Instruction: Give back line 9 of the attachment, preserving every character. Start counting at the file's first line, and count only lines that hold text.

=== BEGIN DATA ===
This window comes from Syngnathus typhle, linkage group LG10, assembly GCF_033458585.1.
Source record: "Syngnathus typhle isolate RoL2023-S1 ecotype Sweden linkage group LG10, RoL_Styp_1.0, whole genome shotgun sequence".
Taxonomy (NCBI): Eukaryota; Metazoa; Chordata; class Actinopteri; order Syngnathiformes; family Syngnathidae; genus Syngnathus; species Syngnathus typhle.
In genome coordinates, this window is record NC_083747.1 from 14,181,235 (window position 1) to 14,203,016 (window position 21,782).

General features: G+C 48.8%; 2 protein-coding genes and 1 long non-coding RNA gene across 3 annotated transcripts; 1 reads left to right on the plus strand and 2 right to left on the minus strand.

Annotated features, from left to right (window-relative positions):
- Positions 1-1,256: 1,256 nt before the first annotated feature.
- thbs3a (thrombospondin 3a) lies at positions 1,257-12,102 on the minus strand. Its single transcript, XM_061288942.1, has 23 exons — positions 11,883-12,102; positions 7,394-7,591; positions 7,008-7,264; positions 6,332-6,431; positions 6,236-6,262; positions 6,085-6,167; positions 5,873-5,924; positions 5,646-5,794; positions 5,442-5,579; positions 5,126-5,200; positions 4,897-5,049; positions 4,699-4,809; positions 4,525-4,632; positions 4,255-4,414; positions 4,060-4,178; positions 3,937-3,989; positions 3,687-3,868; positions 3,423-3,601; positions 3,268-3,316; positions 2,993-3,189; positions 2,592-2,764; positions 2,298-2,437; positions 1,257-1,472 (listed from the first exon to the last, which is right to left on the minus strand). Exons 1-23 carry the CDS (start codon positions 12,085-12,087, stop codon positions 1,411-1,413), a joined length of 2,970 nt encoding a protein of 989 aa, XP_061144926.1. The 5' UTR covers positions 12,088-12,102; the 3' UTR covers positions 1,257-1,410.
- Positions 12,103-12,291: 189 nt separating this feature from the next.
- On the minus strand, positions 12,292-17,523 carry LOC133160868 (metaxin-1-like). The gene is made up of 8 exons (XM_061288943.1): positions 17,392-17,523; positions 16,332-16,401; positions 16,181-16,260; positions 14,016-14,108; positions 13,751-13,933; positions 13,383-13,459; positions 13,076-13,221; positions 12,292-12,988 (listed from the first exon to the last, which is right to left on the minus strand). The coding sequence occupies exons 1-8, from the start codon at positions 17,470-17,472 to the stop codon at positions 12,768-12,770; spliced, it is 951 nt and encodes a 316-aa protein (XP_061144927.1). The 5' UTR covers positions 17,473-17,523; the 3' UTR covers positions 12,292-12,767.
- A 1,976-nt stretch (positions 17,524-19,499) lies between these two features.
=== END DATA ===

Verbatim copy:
- Positions 12,103-12,291: 189 nt separating this feature from the next.